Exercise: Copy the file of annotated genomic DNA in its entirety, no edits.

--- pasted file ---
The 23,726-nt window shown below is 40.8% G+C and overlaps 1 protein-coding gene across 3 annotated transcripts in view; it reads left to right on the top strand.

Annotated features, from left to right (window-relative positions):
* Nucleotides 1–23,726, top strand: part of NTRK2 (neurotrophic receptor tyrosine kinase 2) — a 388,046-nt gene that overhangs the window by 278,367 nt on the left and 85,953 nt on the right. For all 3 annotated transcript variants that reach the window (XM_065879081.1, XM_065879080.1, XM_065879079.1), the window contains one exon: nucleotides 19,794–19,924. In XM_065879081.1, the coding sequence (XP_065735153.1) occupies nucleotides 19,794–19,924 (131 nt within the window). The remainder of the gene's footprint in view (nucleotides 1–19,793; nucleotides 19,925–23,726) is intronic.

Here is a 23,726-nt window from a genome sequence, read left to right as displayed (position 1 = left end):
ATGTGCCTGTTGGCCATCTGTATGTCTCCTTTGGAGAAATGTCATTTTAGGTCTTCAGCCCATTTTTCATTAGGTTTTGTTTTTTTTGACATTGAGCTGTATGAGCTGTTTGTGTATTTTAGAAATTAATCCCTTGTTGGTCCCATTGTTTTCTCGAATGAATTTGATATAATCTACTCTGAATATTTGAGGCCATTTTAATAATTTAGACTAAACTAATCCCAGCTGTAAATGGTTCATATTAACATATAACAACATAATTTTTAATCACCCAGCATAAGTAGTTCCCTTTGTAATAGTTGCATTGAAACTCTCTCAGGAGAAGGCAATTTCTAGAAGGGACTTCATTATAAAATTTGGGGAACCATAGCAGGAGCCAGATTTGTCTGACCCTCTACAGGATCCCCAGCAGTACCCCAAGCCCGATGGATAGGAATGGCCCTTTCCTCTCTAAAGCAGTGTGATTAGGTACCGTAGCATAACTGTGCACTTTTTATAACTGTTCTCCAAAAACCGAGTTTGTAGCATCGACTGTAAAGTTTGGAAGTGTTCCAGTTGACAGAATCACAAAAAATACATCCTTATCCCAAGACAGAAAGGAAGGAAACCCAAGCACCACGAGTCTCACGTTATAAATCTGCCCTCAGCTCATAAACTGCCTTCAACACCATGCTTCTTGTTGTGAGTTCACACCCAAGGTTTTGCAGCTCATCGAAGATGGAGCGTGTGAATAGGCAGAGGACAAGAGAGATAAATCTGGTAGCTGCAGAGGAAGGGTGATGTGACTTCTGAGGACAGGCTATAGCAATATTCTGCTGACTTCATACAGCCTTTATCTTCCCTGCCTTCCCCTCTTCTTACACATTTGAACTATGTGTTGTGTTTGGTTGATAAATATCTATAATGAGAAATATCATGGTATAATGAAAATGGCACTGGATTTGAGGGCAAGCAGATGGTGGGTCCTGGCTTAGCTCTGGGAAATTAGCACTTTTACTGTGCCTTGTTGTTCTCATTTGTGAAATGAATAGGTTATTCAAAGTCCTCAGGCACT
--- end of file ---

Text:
The 23,726-nt window shown below is 40.8% G+C and overlaps 1 protein-coding gene across 3 annotated transcripts in view; it reads left to right on the top strand.

Annotated features, from left to right (window-relative positions):
* Nucleotides 1–23,726, top strand: part of NTRK2 (neurotrophic receptor tyrosine kinase 2) — a 388,046-nt gene that overhangs the window by 278,367 nt on the left and 85,953 nt on the right. For all 3 annotated transcript variants that reach the window (XM_065879081.1, XM_065879080.1, XM_065879079.1), the window contains one exon: nucleotides 19,794–19,924. In XM_065879081.1, the coding sequence (XP_065735153.1) occupies nucleotides 19,794–19,924 (131 nt within the window). The remainder of the gene's footprint in view (nucleotides 1–19,793; nucleotides 19,925–23,726) is intronic.

Here is a 23,726-nt window from a genome sequence, read left to right as displayed (position 1 = left end):
ATGTGCCTGTTGGCCATCTGTATGTCTCCTTTGGAGAAATGTCATTTTAGGTCTTCAGCCCATTTTTCATTAGGTTTTGTTTTTTTTGACATTGAGCTGTATGAGCTGTTTGTGTATTTTAGAAATTAATCCCTTGTTGGTCCCATTGTTTTCTCGAATGAATTTGATATAATCTACTCTGAATATTTGAGGCCATTTTAATAATTTAGACTAAACTAATCCCAGCTGTAAATGGTTCATATTAACATATAACAACATAATTTTTAATCACCCAGCATAAGTAGTTCCCTTTGTAATAGTTGCATTGAAACTCTCTCAGGAGAAGGCAATTTCTAGAAGGGACTTCATTATAAAATTTGGGGAACCATAGCAGGAGCCAGATTTGTCTGACCCTCTACAGGATCCCCAGCAGTACCCCAAGCCCGATGGATAGGAATGGCCCTTTCCTCTCTAAAGCAGTGTGATTAGGTACCGTAGCATAACTGTGCACTTTTTATAACTGTTCTCCAAAAACCGAGTTTGTAGCATCGACTGTAAAGTTTGGAAGTGTTCCAGTTGACAGAATCACAAAAAATACATCCTTATCCCAAGACAGAAAGGAAGGAAACCCAAGCACCACGAGTCTCACGTTATAAATCTGCCCTCAGCTCATAAACTGCCTTCAACACCATGCTTCTTGTTGTGAGTTCACACCCAAGGTTTTGCAGCTCATCGAAGATGGAGCGTGTGAATAGGCAGAGGACAAGAGAGATAAATCTGGTAGCTGCAGAGGAAGGGTGATGTGACTTCTGAGGACAGGCTATAGCAATATTCTGCTGACTTCATACAGCCTTTATCTTCCCTGCCTTCCCCTCTTCTTACACATTTGAACTATGTGTTGTGTTTGGTTGATAAATATCTATAATGAGAAATATCATGGTATAATGAAAATGGCACTGGATTTGAGGGCAAGCAGATGGTGGGTCCTGGCTTAGCTCTGGGAAATTAGCACTTTTACTGTGCCTTGTTGTTCTCATTTGTGAAATGAATAGGTTATTCAAAGTCCTCAGGCACT